Even though the rubric we created was more like step by step guides many students still struggled with what and how to create a project. For example the second page of our last rubric had a list of components. Still students struggled with what to do. My mantra for the last week of the project was, “If you are not figuring out probability you are not doing your project right.” Still I had students spending hours on their game boards that didn’t include any form of probability at all. Sometimes teaching is like banging your head against the wall.

At least we learned something. Next year our projects will start with these very detailed rubrics, but I will actually shorten the work-time. What happens is students still work, work, work up until the final due date then turn in a project that doesn’t meet the criteria for success. No matter what feedback I give to them during the project, they only listen when I put a grade into the grade book.  (Not everyone, but quite a few anyway).

After the grade goes in and they see that low grade about half the students ask how they can make it up. So the plan is to allow everyone who wants to reopen their project and make improvements. It was my experience that after the grade is in and isn’t acceptable to the student that they begin to care.

It is still too focused on grades, but this is the first step. If I can teach students to see the relationship between the rubric and the grade maybe we can start getting students to pay attention to feedback before the grade goes in the book. It’s a thought anyway. My next post will have more detail on the changes we are going to make for next year.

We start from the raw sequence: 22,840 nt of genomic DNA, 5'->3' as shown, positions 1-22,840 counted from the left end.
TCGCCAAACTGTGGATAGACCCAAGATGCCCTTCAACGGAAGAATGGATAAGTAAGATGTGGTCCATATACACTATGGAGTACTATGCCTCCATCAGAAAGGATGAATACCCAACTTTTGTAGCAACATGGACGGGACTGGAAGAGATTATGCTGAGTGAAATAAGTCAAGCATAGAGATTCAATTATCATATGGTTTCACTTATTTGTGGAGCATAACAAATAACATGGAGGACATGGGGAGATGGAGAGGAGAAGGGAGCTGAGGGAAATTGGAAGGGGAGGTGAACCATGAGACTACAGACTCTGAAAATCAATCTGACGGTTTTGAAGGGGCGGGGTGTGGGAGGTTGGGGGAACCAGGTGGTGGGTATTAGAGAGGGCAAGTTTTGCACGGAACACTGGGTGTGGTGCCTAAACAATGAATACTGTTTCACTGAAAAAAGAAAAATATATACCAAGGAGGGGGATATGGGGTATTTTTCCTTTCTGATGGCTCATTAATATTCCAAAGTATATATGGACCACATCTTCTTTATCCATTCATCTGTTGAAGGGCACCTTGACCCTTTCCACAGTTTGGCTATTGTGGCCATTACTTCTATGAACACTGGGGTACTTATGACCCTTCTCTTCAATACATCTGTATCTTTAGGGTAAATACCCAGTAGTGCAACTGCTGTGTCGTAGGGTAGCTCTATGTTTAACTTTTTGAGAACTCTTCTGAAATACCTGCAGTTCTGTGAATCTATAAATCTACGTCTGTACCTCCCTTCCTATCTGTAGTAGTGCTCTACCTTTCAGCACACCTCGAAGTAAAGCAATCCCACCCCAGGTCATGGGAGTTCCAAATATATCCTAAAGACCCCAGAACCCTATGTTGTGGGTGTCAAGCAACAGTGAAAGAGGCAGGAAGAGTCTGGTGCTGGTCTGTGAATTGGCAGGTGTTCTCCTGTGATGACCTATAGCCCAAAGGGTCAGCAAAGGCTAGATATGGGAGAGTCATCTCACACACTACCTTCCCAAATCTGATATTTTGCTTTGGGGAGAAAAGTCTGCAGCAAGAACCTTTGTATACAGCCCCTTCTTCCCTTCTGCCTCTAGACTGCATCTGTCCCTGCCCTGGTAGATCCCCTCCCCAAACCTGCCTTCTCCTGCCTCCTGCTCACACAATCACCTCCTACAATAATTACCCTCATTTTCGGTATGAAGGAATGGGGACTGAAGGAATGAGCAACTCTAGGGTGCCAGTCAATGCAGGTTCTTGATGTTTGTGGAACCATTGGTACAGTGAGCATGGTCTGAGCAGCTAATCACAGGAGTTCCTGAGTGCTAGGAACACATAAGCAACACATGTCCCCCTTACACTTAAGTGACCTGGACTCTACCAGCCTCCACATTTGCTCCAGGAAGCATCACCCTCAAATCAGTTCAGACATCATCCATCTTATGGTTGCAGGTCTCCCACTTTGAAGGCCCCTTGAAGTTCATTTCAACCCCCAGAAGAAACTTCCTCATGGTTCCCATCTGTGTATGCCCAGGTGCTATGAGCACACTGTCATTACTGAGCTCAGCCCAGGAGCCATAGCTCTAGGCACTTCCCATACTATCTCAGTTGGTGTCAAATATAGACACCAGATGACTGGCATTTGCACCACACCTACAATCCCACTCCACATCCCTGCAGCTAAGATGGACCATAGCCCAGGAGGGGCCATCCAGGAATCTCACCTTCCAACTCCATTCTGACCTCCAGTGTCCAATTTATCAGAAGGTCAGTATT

This does lead me to the next rating, “did you learn how to learn”? I’m surprised that rating is so high, but maybe because most of my class time seems to be spent dealing with students who struggle with rubrics and only look at grades.

I’m glad I improved in the eyes of the students, they felt safe, and respected. This is the most important part of course. Students feel safe and respected, but perhaps not safe enough because many still don’t take risks in their work. I’ll try better next year.

What is formative assessment

You know how it is, you try to blog once a week. You put it off during the week, because it is busy and you just don’t have time. Then Friday comes around and you put it off till Saturday, then Saturday is busy and you put it off till Sunday. The next thing you know it’s two weeks later.


I’d like to start a conversation with the 12 people who might read my blog, the 6 who read it through facebook, the random looks from G+, and the two who scan the title on twitter. If you wouldn’t mind chiming in.


Here’s my question, “Are multiple choice tests formative?”